Who goes on European Waterways cruise ships?
Barge passengers are a well-educated, well-traveled lot, primarily 50-plus. Most are from North America and the U.K., but European Waterways markets internationally so you will occasionally find people from other parts of Europe and around the world. Families primarily do full charters; on noncharters children under 12 are not permitted onboard.
Do I have to dress up on a European Waterways cruise?
No. There is no dress code or requirement to dress up. Pick comfortable clothes suitable for the climate and activities you want to do. Some passengers change for dinner, but this is not a requirement.
Is everything free on European Waterways cruises?
Pretty much. Fares include gourmet meals prepared by the onboard chefs, fine wines (different each day) with lunch and dinner, an open bar, Wi-Fi (when available) and daily escorted excursions to places of interest. Tipping is not included.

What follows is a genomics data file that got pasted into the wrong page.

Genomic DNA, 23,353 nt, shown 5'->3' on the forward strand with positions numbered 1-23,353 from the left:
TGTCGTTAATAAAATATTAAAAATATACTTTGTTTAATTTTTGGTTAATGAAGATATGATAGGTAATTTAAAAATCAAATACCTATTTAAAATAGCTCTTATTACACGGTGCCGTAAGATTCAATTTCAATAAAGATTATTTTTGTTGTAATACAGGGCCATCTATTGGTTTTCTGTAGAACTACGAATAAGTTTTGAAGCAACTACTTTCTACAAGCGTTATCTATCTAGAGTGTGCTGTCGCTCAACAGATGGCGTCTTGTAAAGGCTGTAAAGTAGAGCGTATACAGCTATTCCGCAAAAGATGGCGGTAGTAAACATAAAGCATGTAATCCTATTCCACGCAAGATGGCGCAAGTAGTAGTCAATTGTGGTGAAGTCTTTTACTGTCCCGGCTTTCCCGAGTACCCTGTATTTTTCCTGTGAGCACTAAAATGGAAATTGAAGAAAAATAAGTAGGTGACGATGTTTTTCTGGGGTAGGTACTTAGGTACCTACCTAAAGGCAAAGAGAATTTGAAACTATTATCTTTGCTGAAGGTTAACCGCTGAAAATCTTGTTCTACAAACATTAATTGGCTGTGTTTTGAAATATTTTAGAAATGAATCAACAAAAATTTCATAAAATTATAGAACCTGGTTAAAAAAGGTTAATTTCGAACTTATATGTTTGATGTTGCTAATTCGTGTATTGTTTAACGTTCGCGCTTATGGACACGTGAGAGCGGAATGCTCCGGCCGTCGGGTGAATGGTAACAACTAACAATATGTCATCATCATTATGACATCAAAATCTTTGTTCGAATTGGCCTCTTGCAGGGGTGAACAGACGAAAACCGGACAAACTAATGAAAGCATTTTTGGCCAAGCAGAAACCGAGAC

What are European Waterways’s most popular activities?
Passengers can choose to do as little or as much as they want, but overall the pace is slow, with a six-day cruise often covering little more than 50 miles along a rural canal. In addition to daily excursions by mini-bus, this allows plenty of time for passengers to walk or take leisurely bike rides along the towpaths where they can be picked up at the next lock or mooring spot.
Life back onboard is equally leisurely, with long lunches and dinners prepared by what is akin to having a private chef.
Best for: Family or friend groups looking for a house boat-style experience on Europe's canals
Not for: Fast-paced travelers looking to cover lots of ground, late-night partiers